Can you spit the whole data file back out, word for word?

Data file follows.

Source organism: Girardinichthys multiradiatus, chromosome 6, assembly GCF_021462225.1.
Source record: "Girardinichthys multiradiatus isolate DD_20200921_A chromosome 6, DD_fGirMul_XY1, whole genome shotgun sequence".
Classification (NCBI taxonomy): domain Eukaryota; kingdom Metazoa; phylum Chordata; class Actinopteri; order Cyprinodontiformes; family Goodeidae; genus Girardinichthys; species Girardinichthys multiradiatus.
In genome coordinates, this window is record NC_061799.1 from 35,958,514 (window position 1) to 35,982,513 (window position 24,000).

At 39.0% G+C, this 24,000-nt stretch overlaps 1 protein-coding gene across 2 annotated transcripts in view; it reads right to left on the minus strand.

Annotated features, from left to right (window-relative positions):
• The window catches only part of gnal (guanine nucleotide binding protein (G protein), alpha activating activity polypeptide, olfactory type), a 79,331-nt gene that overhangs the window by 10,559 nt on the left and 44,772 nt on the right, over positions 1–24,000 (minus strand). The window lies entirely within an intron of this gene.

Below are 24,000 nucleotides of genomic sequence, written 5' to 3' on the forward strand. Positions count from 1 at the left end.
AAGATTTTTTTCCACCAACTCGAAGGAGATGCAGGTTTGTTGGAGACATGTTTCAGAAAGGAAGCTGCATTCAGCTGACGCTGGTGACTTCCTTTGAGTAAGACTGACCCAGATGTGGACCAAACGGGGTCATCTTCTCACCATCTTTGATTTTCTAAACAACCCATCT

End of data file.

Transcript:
Source organism: Girardinichthys multiradiatus, chromosome 6, assembly GCF_021462225.1.
Source record: "Girardinichthys multiradiatus isolate DD_20200921_A chromosome 6, DD_fGirMul_XY1, whole genome shotgun sequence".
Classification (NCBI taxonomy): domain Eukaryota; kingdom Metazoa; phylum Chordata; class Actinopteri; order Cyprinodontiformes; family Goodeidae; genus Girardinichthys; species Girardinichthys multiradiatus.
In genome coordinates, this window is record NC_061799.1 from 35,958,514 (window position 1) to 35,982,513 (window position 24,000).

At 39.0% G+C, this 24,000-nt stretch overlaps 1 protein-coding gene across 2 annotated transcripts in view; it reads right to left on the minus strand.

Annotated features, from left to right (window-relative positions):
• The window catches only part of gnal (guanine nucleotide binding protein (G protein), alpha activating activity polypeptide, olfactory type), a 79,331-nt gene that overhangs the window by 10,559 nt on the left and 44,772 nt on the right, over positions 1–24,000 (minus strand). The window lies entirely within an intron of this gene.

Below are 24,000 nucleotides of genomic sequence, written 5' to 3' on the forward strand. Positions count from 1 at the left end.
AAGATTTTTTTCCACCAACTCGAAGGAGATGCAGGTTTGTTGGAGACATGTTTCAGAAAGGAAGCTGCATTCAGCTGACGCTGGTGACTTCCTTTGAGTAAGACTGACCCAGATGTGGACCAAACGGGGTCATCTTCTCACCATCTTTGATTTTCTAAACAACCCATCT